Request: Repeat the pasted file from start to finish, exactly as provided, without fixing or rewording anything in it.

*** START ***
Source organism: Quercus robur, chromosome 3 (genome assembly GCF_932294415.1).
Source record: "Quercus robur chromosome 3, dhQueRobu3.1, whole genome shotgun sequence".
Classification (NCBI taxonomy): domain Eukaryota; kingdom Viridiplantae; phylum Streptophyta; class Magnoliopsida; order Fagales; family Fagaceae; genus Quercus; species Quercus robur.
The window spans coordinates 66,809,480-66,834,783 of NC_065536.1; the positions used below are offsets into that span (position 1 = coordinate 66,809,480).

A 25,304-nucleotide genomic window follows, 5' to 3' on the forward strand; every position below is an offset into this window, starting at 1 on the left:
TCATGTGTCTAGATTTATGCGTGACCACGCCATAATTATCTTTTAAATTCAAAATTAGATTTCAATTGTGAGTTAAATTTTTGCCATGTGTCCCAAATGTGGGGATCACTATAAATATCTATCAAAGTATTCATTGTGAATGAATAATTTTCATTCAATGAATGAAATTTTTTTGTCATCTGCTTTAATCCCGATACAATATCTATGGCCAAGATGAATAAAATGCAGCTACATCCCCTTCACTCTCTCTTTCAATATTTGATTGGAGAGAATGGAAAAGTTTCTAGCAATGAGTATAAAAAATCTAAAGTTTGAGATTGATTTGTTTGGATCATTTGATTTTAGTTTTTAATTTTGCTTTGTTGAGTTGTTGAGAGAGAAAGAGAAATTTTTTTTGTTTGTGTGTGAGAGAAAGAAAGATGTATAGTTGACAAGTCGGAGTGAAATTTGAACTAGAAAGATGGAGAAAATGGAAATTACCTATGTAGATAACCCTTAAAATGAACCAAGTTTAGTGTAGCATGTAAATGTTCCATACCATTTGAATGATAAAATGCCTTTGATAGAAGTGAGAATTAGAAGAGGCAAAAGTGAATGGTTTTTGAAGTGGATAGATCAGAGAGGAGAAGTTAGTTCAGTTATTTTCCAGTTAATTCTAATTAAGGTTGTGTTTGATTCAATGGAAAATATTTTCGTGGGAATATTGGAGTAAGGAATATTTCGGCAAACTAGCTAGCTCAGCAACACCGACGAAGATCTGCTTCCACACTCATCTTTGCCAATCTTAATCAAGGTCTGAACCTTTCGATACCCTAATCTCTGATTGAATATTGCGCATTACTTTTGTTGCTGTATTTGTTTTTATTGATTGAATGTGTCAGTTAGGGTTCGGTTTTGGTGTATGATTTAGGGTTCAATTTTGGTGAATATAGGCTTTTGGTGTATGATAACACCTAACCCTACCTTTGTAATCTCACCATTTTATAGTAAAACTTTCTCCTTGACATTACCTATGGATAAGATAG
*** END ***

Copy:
Source organism: Quercus robur, chromosome 3 (genome assembly GCF_932294415.1).
Source record: "Quercus robur chromosome 3, dhQueRobu3.1, whole genome shotgun sequence".
Classification (NCBI taxonomy): domain Eukaryota; kingdom Viridiplantae; phylum Streptophyta; class Magnoliopsida; order Fagales; family Fagaceae; genus Quercus; species Quercus robur.
The window spans coordinates 66,809,480-66,834,783 of NC_065536.1; the positions used below are offsets into that span (position 1 = coordinate 66,809,480).

A 25,304-nucleotide genomic window follows, 5' to 3' on the forward strand; every position below is an offset into this window, starting at 1 on the left:
TCATGTGTCTAGATTTATGCGTGACCACGCCATAATTATCTTTTAAATTCAAAATTAGATTTCAATTGTGAGTTAAATTTTTGCCATGTGTCCCAAATGTGGGGATCACTATAAATATCTATCAAAGTATTCATTGTGAATGAATAATTTTCATTCAATGAATGAAATTTTTTTGTCATCTGCTTTAATCCCGATACAATATCTATGGCCAAGATGAATAAAATGCAGCTACATCCCCTTCACTCTCTCTTTCAATATTTGATTGGAGAGAATGGAAAAGTTTCTAGCAATGAGTATAAAAAATCTAAAGTTTGAGATTGATTTGTTTGGATCATTTGATTTTAGTTTTTAATTTTGCTTTGTTGAGTTGTTGAGAGAGAAAGAGAAATTTTTTTTGTTTGTGTGTGAGAGAAAGAAAGATGTATAGTTGACAAGTCGGAGTGAAATTTGAACTAGAAAGATGGAGAAAATGGAAATTACCTATGTAGATAACCCTTAAAATGAACCAAGTTTAGTGTAGCATGTAAATGTTCCATACCATTTGAATGATAAAATGCCTTTGATAGAAGTGAGAATTAGAAGAGGCAAAAGTGAATGGTTTTTGAAGTGGATAGATCAGAGAGGAGAAGTTAGTTCAGTTATTTTCCAGTTAATTCTAATTAAGGTTGTGTTTGATTCAATGGAAAATATTTTCGTGGGAATATTGGAGTAAGGAATATTTCGGCAAACTAGCTAGCTCAGCAACACCGACGAAGATCTGCTTCCACACTCATCTTTGCCAATCTTAATCAAGGTCTGAACCTTTCGATACCCTAATCTCTGATTGAATATTGCGCATTACTTTTGTTGCTGTATTTGTTTTTATTGATTGAATGTGTCAGTTAGGGTTCGGTTTTGGTGTATGATTTAGGGTTCAATTTTGGTGAATATAGGCTTTTGGTGTATGATAACACCTAACCCTACCTTTGTAATCTCACCATTTTATAGTAAAACTTTCTCCTTGACATTACCTATGGATAAGATAG